or three or more photographs with
Bowman's comments appended, and
this gives the impression of an extended collage. Reproductions of club
membership cards, cards announcing
dinners and other social occasions,
snatches of the lyrics of wartime songs
and poems, and even of musical
scores, are all brought in. With neither
a table of contents nor an index, there
is an initial impression of disorganization. There are no chapters — only
two sections, one for the "Canadian"
period from the beginning of the war
till early 1942, and the second for the
period beginning with the arrival of the
first American forces in March 1942.
Yet there is continuity in the narrative,
and the "story" carries through clearly
so that one comes away from the book
with a vivid sense of the place and the
Second World War Memories! is the
latest in a series of nine books written
and published by Mrs. Bowman about
Rupert and its immediate vicinity.
Together they provide an impression
of the history of the area which may
not be matched for any other small
community in the province.
George Newell
George Newell is a member of the Victoria
Branch of the B.C. Historical Federation, and
one time resident of Prince Rupert.
Pioneer Tales of Burnaby, edited
by Michael Sone. Burnaby, B.C.,
The Corporation of the District of
Burnaby, 1987. 496 p. $25.00
Pioneer Tales of Burnaby is an impressive publishing achievement of
Burnaby's Municipal Hall. It contains
700 photographs and 175 "first-person
reminiscences" by old-timers about
how they and their predecessors settled and lived in the Burrard Peninsula
between 1888 and 1930.
The book could easily be called a
"family album" for the District of
Burnaby. Among other things, it continually surprises the reader with little asides. Gordon Haddon, for instance, mentions that his grandfather
came to British Columbia via San
Francisco in the 1860s:
... He was an English minister
who started a church on Saltspring
Island after living awhile in the
Nanaimo area. At that time, there
was quite a large settlement on
Saltspring made up largely of black
slaves who had fled the U.S. in
search of freedom.
My grandfather's congregation
was made up mostly, therefore, of
black Americans. — Pioneer Tales,
page 318.
And as Chairman of Brewery Creek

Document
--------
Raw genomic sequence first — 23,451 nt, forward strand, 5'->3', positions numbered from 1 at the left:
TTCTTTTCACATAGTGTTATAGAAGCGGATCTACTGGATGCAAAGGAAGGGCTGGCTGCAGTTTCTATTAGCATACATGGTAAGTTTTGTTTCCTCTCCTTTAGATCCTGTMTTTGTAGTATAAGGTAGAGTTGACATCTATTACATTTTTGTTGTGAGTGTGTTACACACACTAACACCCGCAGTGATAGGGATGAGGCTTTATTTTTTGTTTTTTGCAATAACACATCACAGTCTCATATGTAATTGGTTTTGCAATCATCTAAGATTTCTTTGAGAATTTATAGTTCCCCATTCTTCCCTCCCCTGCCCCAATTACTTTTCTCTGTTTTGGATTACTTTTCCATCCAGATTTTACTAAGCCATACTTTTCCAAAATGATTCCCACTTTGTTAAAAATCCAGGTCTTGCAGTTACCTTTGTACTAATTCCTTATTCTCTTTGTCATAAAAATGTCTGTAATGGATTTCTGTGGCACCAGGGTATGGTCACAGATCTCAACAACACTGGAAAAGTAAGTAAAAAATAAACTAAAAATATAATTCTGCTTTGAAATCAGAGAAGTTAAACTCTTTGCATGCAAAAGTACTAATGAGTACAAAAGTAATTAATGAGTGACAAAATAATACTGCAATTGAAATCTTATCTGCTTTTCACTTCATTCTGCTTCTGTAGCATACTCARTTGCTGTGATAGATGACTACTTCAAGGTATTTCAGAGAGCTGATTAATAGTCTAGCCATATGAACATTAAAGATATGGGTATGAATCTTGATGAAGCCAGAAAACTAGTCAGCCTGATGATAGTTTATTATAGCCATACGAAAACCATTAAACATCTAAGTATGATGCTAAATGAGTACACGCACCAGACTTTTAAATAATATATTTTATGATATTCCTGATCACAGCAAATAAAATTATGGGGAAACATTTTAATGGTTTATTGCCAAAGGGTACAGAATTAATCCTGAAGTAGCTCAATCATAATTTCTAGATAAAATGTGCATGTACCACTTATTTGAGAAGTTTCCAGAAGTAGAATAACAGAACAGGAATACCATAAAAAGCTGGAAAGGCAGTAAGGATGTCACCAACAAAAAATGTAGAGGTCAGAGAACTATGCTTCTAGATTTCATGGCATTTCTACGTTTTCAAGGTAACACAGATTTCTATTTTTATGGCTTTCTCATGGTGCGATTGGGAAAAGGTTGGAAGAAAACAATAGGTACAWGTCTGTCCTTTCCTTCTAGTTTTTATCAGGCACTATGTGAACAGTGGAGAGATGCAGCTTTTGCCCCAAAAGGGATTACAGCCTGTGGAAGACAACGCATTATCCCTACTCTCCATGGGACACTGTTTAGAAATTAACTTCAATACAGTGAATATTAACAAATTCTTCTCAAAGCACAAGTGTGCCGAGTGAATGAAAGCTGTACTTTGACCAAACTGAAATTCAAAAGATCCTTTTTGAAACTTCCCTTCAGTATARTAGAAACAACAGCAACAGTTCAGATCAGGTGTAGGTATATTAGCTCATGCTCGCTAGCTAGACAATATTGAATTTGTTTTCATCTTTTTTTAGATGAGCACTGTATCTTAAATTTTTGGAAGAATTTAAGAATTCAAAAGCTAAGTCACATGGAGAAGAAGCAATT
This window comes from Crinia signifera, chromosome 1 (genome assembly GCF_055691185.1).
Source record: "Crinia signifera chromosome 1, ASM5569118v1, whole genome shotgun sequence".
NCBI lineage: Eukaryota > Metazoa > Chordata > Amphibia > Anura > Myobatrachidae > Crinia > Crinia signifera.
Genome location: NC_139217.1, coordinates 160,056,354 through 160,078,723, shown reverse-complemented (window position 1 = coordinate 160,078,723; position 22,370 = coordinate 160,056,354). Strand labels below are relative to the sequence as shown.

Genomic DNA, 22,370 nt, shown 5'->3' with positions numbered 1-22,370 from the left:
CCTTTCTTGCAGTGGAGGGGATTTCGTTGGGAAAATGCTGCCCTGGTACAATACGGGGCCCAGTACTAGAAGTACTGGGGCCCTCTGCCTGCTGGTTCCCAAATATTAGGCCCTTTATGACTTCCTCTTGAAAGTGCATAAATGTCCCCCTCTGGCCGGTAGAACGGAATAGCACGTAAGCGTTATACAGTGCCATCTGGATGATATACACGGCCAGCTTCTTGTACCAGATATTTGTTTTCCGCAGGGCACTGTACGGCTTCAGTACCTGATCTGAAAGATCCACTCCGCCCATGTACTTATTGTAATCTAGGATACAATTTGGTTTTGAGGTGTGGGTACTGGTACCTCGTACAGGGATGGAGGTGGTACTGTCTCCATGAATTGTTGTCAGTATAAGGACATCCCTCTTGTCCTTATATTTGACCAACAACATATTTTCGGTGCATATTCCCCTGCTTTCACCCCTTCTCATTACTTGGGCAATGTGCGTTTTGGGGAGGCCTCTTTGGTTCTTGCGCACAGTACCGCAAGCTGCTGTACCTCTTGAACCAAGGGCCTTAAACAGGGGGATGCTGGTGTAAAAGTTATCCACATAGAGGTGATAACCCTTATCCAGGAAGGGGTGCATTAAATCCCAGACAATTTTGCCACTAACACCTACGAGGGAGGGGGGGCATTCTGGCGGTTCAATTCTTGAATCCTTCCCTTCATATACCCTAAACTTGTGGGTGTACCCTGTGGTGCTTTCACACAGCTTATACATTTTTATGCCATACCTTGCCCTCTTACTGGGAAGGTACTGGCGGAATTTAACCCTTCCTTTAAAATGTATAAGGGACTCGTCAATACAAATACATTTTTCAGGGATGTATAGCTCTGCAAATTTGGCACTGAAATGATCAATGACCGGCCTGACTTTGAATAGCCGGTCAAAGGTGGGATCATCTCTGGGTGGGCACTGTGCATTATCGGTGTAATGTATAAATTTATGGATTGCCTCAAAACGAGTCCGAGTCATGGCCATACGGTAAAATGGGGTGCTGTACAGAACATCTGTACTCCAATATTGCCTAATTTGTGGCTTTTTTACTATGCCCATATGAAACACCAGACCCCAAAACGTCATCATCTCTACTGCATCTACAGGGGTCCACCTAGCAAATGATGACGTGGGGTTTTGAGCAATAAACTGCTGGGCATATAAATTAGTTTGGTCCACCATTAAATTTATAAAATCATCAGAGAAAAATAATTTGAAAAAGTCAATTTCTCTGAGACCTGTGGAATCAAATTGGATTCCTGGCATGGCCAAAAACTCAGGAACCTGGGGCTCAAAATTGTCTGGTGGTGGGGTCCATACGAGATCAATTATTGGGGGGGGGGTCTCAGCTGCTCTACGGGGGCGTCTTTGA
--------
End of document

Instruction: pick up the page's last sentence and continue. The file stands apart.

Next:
Urban Committee in Mount Pleasant,
I have to pause when I read in Pioneer
Tales that before the Yorston family
moved to Burnaby they lived in a
house on "Front Street," which was
close by Brewery Creek. Wilfred
Yorston says:
. . . We lived in the Mount Pleasant
district of Vancouver when we arrived here from Moose Jaw, Sask.,
in 1906. Our house was right on
False Creek waterfront. At high tide
the water would come up
underneath. — Pioneer Tales, page
The initial idea for the book came
to a former Mayor of Burnaby, now
MLA, Dave Mercier, as a result of an
official "tea" attended by 600 senior
citizens in the summer of 1980. Seven
years later, with financial help from
the Government of the Province of
British Columbia, it has now been
published under Mayor Bill Lewarne.
B.C. Historical News As  to the  political  side,   Mercier
You might say that Dave kicked it
off and Bill carried the ball. Bill was
determined, and, in his persuasive
way, he gained full support of
But there was much skepticism,
and a few said that Pioneer Tales
was a "boondoggle".
There were only three of us who
really believed in the book and its
marketability: Bill Lewarne,
Michael Sone (the editor), and
myself. — Dave Mercier, MLA, in
conversation with CC, November
20, 1987.
Michael Sone, formerly on the
sports staff of The Province, is now
an independent writer; and, as editor
of Pioneer Tales, he was working by
contract for the Municipality of Burnaby. Mercier says:
Mike did it all. He's the author, he
suggested it, he spearheaded the
funding, he insisted on the quality.
He "sold" Mayor Lewarne on the
nature and the quality of the book.
He's the man that assembled it —
everything: style, cover, size, format and shape.